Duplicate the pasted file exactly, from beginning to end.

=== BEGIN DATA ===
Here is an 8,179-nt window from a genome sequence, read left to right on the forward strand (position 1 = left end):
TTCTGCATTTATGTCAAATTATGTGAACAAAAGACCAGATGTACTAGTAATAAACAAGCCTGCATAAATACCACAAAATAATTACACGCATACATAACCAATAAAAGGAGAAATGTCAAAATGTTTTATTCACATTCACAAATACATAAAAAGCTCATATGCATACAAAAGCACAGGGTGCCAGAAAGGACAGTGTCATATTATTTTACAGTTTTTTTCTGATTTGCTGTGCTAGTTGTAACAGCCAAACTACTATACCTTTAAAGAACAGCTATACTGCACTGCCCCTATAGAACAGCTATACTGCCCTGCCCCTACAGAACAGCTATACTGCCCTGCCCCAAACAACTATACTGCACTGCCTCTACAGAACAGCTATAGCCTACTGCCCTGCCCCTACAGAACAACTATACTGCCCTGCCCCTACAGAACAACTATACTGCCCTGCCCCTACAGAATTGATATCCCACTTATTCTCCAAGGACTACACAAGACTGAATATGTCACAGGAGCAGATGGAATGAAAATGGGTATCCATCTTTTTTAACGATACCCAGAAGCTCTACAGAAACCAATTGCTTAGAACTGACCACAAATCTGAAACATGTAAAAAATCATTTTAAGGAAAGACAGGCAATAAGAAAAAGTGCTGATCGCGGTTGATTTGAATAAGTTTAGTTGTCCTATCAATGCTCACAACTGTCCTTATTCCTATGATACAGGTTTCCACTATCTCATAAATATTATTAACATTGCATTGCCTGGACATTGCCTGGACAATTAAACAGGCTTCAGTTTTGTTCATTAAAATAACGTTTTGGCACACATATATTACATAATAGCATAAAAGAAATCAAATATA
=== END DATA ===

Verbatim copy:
Here is an 8,179-nt window from a genome sequence, read left to right on the forward strand (position 1 = left end):
TTCTGCATTTATGTCAAATTATGTGAACAAAAGACCAGATGTACTAGTAATAAACAAGCCTGCATAAATACCACAAAATAATTACACGCATACATAACCAATAAAAGGAGAAATGTCAAAATGTTTTATTCACATTCACAAATACATAAAAAGCTCATATGCATACAAAAGCACAGGGTGCCAGAAAGGACAGTGTCATATTATTTTACAGTTTTTTTCTGATTTGCTGTGCTAGTTGTAACAGCCAAACTACTATACCTTTAAAGAACAGCTATACTGCACTGCCCCTATAGAACAGCTATACTGCCCTGCCCCTACAGAACAGCTATACTGCCCTGCCCCAAACAACTATACTGCACTGCCTCTACAGAACAGCTATAGCCTACTGCCCTGCCCCTACAGAACAACTATACTGCCCTGCCCCTACAGAACAACTATACTGCCCTGCCCCTACAGAATTGATATCCCACTTATTCTCCAAGGACTACACAAGACTGAATATGTCACAGGAGCAGATGGAATGAAAATGGGTATCCATCTTTTTTAACGATACCCAGAAGCTCTACAGAAACCAATTGCTTAGAACTGACCACAAATCTGAAACATGTAAAAAATCATTTTAAGGAAAGACAGGCAATAAGAAAAAGTGCTGATCGCGGTTGATTTGAATAAGTTTAGTTGTCCTATCAATGCTCACAACTGTCCTTATTCCTATGATACAGGTTTCCACTATCTCATAAATATTATTAACATTGCATTGCCTGGACATTGCCTGGACAATTAAACAGGCTTCAGTTTTGTTCATTAAAATAACGTTTTGGCACACATATATTACATAATAGCATAAAAGAAATCAAATATA